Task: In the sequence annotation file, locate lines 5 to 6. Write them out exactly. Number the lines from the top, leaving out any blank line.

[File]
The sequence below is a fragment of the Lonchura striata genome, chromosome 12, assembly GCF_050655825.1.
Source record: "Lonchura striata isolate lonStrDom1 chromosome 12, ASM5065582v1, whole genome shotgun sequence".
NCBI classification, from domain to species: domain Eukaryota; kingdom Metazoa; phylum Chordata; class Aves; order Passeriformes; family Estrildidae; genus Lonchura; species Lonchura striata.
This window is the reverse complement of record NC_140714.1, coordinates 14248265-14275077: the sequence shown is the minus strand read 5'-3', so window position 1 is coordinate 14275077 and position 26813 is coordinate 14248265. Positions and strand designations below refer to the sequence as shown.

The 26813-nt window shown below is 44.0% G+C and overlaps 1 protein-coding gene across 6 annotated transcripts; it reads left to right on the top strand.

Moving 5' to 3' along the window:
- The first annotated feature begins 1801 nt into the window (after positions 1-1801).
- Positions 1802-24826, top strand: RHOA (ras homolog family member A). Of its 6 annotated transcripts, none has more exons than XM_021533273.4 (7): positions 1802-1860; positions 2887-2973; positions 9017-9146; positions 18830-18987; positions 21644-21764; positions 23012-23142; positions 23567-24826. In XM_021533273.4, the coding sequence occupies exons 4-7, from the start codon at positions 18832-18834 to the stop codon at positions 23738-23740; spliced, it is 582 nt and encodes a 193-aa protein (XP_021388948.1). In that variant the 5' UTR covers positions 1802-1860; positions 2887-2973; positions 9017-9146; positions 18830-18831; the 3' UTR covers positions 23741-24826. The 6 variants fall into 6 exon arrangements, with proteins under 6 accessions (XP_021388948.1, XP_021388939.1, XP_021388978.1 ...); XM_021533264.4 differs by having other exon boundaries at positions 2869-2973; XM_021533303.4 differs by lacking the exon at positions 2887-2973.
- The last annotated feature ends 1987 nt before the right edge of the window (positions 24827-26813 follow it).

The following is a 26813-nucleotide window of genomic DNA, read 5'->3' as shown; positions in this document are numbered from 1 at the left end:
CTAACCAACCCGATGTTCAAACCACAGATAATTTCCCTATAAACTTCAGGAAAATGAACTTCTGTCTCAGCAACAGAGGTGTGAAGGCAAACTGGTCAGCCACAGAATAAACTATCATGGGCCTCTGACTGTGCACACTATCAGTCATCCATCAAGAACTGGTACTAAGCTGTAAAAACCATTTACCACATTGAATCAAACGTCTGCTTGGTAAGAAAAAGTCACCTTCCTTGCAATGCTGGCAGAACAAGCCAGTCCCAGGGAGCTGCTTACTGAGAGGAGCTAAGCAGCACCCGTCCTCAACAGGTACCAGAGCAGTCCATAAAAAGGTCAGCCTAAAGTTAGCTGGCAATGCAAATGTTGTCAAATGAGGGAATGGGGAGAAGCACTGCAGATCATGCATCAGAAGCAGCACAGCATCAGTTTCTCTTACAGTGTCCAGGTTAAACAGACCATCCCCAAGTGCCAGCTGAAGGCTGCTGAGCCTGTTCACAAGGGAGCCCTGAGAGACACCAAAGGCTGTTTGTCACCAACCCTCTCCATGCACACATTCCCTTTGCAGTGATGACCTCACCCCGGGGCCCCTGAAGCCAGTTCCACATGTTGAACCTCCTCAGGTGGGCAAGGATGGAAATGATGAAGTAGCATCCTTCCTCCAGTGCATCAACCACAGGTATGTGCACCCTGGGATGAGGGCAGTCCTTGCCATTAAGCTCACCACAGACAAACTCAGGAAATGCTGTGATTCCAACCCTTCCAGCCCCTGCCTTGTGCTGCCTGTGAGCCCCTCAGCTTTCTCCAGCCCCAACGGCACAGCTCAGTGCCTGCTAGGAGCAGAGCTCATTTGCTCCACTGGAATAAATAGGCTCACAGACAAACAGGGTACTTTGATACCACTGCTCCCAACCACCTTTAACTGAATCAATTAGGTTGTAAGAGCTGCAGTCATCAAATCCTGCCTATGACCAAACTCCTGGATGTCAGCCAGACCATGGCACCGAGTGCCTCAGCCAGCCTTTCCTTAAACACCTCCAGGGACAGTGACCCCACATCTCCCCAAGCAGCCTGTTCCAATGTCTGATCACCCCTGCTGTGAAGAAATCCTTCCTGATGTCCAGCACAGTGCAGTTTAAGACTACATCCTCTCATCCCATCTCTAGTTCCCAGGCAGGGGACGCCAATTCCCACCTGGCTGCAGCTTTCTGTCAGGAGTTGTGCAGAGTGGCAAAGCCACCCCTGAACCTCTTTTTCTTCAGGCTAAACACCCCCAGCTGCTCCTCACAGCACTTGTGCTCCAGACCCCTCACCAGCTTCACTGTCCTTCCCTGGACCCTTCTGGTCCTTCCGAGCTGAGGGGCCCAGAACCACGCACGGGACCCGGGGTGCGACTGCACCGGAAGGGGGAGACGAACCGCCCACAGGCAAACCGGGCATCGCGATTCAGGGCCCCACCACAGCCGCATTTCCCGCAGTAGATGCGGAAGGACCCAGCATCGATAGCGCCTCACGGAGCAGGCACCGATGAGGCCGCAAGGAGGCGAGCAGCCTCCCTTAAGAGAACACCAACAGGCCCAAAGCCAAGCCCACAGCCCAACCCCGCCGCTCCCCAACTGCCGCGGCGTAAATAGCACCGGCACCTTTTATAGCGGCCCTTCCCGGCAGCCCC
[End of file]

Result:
The 26813-nt window shown below is 44.0% G+C and overlaps 1 protein-coding gene across 6 annotated transcripts; it reads left to right on the top strand.

Moving 5' to 3' along the window: